To the Bright Edge of the World by Eowyn Ivey
I received a complimentary review copy of this book as part of the Little, Brown and Company ambassador program, and was dubious at first, despite loving Ivey's debut novel The Snow Child. It's a fictitious account of a late 1800s exploration into Alaska, told through letters and journal entries of Colonel Forrester and his pregnant wife left behind in Washington state, as well as present day letters between the great nephew who inherited these journals and the museum curator to whom he sent them. Before I knew it, I was entranced by the story in the same way the men in the present have become. It is stark, visceral and mysterious, while also being lyrical and otherworldly - much like The Snow Child. I highly recommend it, and give it a good 100 pages to get your bearings among the many pieces of the narrative.

Annihilation by Jeff VanderMeer
I was certainly taken in by the creepy atmosphere and mystery of this novel. I do have a soft spot for a good sci-fi yarn. But, usually, they are very plot driven stories. Once I finished, I still don't know what really even happened in this book! I honestly can't describe it, other than a band of scientists go into a secret government program to explore Area X (or do they?) to find out more about it? Maybe? I am VERY curious about how it will translate to the big screen later this month. On one hand, I wanted more plot and resolution in my reading experience. On the other, I think I'd be annoyed if they add it to the film and prefer integrity of the book in my viewing experience! It's not a novel I'll recommend widely, but it does make for great dinner table conversation with my husband - it'd be a great book club or buddy read pick, for sure. There is a lot to contemplate, and it will stay with me for a long time.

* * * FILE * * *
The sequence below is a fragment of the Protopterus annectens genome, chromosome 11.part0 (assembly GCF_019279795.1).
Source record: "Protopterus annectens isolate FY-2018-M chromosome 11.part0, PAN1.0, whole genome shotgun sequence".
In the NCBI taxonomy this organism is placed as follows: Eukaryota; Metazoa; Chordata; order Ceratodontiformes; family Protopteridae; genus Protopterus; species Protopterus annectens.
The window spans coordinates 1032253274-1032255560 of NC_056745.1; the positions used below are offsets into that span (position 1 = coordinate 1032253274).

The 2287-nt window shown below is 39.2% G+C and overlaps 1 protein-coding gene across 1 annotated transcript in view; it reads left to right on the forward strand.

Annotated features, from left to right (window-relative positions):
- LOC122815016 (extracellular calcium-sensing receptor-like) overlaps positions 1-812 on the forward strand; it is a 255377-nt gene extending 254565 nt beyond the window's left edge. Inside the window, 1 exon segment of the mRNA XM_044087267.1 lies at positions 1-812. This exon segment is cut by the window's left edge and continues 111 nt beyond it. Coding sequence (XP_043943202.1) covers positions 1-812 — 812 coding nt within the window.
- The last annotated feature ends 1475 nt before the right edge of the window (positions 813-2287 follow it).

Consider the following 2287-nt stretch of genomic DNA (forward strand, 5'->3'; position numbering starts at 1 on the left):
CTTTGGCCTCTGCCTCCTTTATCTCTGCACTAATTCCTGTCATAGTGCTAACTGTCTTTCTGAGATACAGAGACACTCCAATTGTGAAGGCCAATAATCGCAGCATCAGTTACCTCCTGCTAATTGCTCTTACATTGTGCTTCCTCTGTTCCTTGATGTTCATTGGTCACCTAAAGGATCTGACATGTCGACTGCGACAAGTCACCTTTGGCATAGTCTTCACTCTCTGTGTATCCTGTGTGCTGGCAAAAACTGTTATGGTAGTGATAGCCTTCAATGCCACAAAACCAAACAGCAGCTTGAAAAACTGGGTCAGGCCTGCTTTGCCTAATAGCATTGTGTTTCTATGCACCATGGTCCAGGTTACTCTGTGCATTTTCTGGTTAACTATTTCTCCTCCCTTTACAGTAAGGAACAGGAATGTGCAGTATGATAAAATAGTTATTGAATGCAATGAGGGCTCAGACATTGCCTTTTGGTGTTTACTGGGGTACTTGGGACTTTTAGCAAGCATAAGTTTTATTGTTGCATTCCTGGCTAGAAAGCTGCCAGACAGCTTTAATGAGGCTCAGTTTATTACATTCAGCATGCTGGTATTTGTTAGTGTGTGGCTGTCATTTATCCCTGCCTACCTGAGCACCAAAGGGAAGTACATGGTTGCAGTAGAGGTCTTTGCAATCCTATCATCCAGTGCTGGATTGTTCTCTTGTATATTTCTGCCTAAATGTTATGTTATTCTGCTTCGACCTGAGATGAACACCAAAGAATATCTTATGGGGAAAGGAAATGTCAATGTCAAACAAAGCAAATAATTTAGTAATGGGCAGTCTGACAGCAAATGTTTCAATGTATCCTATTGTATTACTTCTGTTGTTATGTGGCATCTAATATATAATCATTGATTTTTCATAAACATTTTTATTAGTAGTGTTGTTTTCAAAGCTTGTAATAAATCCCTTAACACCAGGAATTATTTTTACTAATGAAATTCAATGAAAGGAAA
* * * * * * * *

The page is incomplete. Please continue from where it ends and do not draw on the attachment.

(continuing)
January Monthly Meal Wrap Up

This month was ALL ABOUT the Half Baked Harvest Cookbook by Teghan Gerard, of the excellent blog with the same name. This is the most appealing and most flagged recipes of any cookbook I've had in recent memory. 

We've tackled two dinner recipes this month, since I tend to only have the gumption to introduce a new recipe into rotation every week or two. Both were quite tasty and I have at least two more that we will try soon - her mac n' cheese recipe and a pasta sauce that calls for a CUP of olive oil. Yes, please.
First up, we made the Caprese Quinoa Bake.
This dish was super simple and a great make-ahead meal, of which I am a fan. I would reduce the amount of quinoa by about a half cup in the future, to give it a little more creaminess.
Most recently, we tried the Slow Cooker Butter Chicken - yet another easy and make-ahead meal.
I have a 'thing' about attempting Indian food at home. It's just never the same. Now, I'm not saying this was quite at restaurant quality, but it was delicious and definitely going into the regular rotation.
I also put together one of her refrigerated overnight oats recipes, the Pecan Banana Bread, which I'd also give a thumbs up!
We also tried a new General Tso's chicken stir fry recipe, via Delish, which was indeed delicious.
Also worth noting, the new slaw/salad kits at Trader Joe's are SO GOOD. 
An easy lunch option, and a good way to eat your veggies.
Next month, I will be eating my way through NASHVILLE and oversharing everything I eat there, and hopefully some equally delicious new at-home recipes!